On 9 November 2018, the Reuters report outing Fenech as the owner of 17 Black was published, more than a year after the journalist was assassinated. Fenech was arrested in November 2019 as he attempted to escape Malta on his private yacht.

Matthew Caruana Galizia also referred to Fenech’s arrest for possession of cocaine and speeding in the US in July 2019, with the witness insisting that this was evidence of Fenech’s “erratic behaviour” both before and after his mother’s murder.

The witness also gave further evidence on how Fenech and former deputy police commissioner Silvio Valletta had a close relationship, pointing towards a specific WhatsApp chat including Valletta and Fenech. The chat was named ‘No Valletta, no party’.

It also emerged that Yorgen Fenech had sought the services of UK lawyers ACK Law to sue David Casa and Manuel Delia over concerns the accusations were damaging to him and Tumas Group.

Like most other references mentioned by the witness, Fenech’s lawyers took umbrage at the way in which the witness was referring to several, distinct events, with the defence insisting that the witness was allowed too much liberty.

Mercieca pressed for the source of the Electrogas leak and the format in which it had been received, but Caruana Galizia said he  would rather not talk about it. Mercieca interjected to tell Caruana Galizia “you talk about what we ask you”.   Magistrate Rachel Montebello warned defence lawyers not to try to discover the source.

Reporters Without Borders International Campaign Director Rebecca Vincent, who was present at the hearing and was reporting live on Twitter, observed how Mercieca kept laughing openly at some parts of Caruana Galizia’s testimony, noting also how Fenech “stared straight ahead” throughout the witness’ testimony.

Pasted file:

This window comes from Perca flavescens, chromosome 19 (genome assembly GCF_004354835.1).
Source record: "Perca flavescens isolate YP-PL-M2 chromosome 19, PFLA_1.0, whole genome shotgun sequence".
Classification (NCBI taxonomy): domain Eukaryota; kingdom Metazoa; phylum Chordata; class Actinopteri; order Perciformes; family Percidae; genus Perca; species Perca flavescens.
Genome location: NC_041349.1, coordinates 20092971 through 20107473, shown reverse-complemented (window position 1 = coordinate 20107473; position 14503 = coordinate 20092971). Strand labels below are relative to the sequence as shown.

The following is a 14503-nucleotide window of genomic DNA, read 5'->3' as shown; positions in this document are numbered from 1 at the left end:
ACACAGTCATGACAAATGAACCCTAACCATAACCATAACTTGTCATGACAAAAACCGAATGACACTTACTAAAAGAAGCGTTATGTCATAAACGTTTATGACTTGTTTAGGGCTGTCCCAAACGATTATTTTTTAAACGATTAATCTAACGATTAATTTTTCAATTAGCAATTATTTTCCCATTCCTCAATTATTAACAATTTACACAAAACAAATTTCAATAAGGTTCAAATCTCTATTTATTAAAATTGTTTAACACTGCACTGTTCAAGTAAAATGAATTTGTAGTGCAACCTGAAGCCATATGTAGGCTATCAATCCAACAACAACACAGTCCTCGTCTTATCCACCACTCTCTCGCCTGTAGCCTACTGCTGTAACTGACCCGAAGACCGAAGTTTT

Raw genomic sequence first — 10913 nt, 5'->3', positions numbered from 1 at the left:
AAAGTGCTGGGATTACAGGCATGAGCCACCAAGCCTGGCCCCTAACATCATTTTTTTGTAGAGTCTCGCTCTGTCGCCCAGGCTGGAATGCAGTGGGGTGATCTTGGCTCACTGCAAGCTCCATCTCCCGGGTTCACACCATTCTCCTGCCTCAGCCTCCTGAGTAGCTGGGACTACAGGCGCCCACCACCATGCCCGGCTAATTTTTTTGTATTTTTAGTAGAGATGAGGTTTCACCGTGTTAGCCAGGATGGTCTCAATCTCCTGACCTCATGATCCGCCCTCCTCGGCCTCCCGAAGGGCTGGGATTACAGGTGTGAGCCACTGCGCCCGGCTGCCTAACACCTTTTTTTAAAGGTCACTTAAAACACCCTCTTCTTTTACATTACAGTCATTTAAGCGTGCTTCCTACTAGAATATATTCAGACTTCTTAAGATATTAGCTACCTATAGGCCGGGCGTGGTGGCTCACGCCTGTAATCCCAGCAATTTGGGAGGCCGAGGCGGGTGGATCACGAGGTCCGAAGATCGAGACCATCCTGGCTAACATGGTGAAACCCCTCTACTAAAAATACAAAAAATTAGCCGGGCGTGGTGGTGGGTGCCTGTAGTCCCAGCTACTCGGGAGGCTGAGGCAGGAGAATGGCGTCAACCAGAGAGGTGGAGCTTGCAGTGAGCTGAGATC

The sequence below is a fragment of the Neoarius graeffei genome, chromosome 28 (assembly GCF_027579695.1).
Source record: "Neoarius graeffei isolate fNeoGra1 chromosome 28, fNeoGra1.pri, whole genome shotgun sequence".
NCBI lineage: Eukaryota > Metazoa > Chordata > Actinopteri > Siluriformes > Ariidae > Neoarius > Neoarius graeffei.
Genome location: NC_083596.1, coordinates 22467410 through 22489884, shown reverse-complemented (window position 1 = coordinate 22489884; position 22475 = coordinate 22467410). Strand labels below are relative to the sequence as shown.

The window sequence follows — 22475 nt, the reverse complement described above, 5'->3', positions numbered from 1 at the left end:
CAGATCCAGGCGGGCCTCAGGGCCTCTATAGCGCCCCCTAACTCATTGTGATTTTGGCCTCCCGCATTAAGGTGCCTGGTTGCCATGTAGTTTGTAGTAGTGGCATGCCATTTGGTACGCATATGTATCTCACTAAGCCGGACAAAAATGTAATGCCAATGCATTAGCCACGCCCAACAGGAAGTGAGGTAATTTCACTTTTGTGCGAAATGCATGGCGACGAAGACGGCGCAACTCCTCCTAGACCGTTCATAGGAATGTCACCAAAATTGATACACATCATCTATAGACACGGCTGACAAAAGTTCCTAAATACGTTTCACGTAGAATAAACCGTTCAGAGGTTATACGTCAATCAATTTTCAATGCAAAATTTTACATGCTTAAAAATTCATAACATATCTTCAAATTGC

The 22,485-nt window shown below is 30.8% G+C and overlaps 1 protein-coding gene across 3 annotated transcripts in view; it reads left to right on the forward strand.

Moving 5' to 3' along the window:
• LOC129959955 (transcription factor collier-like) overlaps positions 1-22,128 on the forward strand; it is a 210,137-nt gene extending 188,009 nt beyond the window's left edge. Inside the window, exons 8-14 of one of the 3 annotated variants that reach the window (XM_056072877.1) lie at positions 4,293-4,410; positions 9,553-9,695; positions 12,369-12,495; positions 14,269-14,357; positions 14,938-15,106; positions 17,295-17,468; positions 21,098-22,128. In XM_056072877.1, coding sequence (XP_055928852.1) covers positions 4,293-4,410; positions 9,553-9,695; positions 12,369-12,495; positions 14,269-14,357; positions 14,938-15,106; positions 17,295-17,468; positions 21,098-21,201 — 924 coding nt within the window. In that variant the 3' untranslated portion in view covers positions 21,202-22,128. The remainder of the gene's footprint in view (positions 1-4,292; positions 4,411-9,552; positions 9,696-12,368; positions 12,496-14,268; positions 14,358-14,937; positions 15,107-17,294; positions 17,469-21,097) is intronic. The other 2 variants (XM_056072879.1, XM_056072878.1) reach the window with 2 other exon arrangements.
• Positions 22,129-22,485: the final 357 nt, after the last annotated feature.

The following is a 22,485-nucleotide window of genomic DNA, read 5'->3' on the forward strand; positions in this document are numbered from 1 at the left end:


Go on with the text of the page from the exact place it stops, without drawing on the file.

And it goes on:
The compilation of evidence is now set to continue on 2 August at 10am. Caruana Galizia is set to be cross-examined on 12 August.

                           
                               
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Godfrey Leone Ganado
Godfrey Leone Ganado
2 months ago

Standard words ‘with hindsight’ which are exclusive to criminals.

Cikku Poplu
Cikku Poplu
2 months ago

‘Mistake’ – the understatement of the century !

James
James
1 month ago

The arrogance displayed by the lawyers is breathtaking- born no doubt of knowing that for years the level of impunity guaranteed by the those eating from the top table allowed them to convince their clients that there was nothing to worry about.

We can only hope the recent FATF and U.K. decisions to place Malta on watch will bear fruit and at long last the untouchables will now face the music which hitherto they have been orchestrating to their own score.

Godfrey Leone Ganado
Godfrey Leone Ganado
1 month ago

What surely stands out in these investigations, is the arrogance and bullishness of Dr Mercieca. He acts like a spoilt brat, and needs to step down from the high chair he stood himself on.
I hope that he picks up some idea of how to be and act as a gentleman, from the Caruana Galizia witnesses.